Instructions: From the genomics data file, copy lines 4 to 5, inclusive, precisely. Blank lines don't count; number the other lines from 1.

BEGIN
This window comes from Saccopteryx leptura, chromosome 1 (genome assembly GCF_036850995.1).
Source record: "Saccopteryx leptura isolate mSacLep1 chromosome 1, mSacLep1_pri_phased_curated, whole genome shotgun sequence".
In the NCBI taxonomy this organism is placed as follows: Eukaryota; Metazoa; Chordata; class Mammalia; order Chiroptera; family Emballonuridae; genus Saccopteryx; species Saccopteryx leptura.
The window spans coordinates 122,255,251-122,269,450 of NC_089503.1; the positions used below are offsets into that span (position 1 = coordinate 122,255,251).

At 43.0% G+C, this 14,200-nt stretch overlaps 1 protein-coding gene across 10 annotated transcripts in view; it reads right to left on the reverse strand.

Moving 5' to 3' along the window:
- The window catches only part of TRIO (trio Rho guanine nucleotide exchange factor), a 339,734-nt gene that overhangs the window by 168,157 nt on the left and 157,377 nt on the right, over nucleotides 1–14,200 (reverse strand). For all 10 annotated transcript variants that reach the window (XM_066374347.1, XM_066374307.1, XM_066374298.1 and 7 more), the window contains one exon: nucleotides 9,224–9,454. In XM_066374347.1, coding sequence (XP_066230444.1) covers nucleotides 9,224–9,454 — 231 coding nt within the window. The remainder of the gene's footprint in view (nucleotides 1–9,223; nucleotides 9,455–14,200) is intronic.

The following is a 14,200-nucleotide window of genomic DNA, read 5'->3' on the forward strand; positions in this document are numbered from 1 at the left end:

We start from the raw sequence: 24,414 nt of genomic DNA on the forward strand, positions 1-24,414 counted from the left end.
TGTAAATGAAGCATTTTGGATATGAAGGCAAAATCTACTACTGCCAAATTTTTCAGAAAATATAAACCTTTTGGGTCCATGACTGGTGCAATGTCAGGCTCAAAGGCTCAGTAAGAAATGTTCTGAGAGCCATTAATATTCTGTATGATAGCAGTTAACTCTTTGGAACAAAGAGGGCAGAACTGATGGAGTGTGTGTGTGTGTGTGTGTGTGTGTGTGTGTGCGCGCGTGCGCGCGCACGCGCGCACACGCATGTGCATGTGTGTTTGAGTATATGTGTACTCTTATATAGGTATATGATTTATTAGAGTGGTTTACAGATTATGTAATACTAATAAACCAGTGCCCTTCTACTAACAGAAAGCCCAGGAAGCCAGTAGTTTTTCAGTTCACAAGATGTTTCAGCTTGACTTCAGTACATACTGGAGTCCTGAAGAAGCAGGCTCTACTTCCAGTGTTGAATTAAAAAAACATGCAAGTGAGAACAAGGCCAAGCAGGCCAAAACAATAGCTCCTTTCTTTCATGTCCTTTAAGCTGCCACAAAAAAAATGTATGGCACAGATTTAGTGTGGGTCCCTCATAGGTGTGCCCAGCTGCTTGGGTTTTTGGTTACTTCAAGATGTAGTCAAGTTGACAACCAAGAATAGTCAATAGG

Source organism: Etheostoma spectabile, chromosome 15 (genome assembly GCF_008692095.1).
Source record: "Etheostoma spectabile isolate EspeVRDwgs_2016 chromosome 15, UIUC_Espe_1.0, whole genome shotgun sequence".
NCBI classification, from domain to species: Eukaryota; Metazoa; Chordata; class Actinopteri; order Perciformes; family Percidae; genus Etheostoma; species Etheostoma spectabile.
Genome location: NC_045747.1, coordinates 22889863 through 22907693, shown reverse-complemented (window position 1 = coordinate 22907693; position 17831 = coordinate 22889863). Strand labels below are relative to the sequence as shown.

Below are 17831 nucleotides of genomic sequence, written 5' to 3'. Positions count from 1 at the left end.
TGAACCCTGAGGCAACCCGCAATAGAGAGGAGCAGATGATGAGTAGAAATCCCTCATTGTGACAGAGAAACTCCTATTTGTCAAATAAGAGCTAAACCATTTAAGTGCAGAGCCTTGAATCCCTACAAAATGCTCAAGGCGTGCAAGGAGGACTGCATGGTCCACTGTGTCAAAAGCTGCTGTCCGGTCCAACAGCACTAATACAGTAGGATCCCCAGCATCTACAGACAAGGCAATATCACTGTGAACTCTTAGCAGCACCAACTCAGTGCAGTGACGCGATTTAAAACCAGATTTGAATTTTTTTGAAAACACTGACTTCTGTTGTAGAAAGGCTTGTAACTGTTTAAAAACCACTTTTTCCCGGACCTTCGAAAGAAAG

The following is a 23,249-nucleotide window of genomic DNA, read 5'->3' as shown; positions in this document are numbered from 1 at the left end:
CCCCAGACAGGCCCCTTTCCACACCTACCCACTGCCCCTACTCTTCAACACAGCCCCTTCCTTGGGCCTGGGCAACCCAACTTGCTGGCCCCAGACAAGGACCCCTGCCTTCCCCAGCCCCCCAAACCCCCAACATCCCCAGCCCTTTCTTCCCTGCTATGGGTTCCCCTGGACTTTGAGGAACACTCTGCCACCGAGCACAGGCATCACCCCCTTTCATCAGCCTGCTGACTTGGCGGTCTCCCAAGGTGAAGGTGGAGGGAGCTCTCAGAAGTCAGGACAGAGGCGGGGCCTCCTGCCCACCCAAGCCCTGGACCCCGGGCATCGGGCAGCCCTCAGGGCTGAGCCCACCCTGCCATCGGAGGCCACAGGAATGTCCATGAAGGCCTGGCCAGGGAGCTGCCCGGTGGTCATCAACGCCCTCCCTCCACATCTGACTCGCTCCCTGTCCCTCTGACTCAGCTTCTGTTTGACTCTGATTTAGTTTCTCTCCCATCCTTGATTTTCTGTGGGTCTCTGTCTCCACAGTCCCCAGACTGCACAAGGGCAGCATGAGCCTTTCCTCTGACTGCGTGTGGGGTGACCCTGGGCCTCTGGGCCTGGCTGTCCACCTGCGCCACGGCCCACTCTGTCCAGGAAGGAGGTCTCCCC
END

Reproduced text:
The window spans coordinates 122,255,251-122,269,450 of NC_089503.1; the positions used below are offsets into that span (position 1 = coordinate 122,255,251).

At 43.0% G+C, this 14,200-nt stretch overlaps 1 protein-coding gene across 10 annotated transcripts in view; it reads right to left on the reverse strand.